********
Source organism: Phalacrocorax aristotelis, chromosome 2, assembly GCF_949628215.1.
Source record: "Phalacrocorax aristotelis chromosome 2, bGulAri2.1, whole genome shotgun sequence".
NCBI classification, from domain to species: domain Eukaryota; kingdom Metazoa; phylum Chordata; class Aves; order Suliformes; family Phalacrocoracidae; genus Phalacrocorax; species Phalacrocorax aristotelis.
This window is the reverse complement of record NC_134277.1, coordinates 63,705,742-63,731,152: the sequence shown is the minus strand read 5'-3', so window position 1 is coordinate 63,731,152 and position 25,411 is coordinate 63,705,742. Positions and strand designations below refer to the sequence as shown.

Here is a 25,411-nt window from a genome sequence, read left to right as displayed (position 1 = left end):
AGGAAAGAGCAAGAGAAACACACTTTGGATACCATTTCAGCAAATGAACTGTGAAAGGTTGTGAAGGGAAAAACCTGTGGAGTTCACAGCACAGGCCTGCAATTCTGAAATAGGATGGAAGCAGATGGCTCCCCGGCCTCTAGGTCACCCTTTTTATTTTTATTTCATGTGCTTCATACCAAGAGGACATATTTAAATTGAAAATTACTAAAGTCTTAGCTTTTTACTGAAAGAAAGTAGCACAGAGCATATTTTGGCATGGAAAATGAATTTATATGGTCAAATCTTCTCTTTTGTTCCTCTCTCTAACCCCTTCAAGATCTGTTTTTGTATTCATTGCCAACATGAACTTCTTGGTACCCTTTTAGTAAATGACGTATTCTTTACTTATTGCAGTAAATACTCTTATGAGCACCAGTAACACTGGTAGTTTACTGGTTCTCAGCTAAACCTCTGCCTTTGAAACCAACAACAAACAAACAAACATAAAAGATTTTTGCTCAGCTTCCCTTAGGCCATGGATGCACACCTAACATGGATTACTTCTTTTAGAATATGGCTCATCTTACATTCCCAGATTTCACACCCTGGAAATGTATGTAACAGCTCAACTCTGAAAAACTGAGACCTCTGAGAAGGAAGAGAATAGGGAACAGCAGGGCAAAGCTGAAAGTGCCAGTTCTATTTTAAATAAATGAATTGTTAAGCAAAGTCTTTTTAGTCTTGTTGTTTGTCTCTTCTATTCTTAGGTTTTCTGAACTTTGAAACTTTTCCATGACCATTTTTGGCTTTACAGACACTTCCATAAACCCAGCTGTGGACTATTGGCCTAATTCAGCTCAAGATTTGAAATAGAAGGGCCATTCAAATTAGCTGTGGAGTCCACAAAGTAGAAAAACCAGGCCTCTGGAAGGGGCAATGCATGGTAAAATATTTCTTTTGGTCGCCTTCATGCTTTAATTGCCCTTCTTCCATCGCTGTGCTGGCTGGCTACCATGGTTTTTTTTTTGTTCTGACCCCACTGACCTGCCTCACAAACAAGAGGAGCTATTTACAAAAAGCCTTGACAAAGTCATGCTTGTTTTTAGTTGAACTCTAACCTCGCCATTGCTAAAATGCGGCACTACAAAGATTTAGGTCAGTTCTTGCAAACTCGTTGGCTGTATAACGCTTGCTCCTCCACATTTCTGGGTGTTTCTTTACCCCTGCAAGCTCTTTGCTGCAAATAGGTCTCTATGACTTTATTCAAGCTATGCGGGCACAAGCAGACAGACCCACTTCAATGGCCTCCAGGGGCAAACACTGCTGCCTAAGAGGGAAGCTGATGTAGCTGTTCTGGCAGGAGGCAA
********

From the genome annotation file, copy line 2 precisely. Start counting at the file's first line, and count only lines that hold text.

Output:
Source record: "Phalacrocorax aristotelis chromosome 2, bGulAri2.1, whole genome shotgun sequence".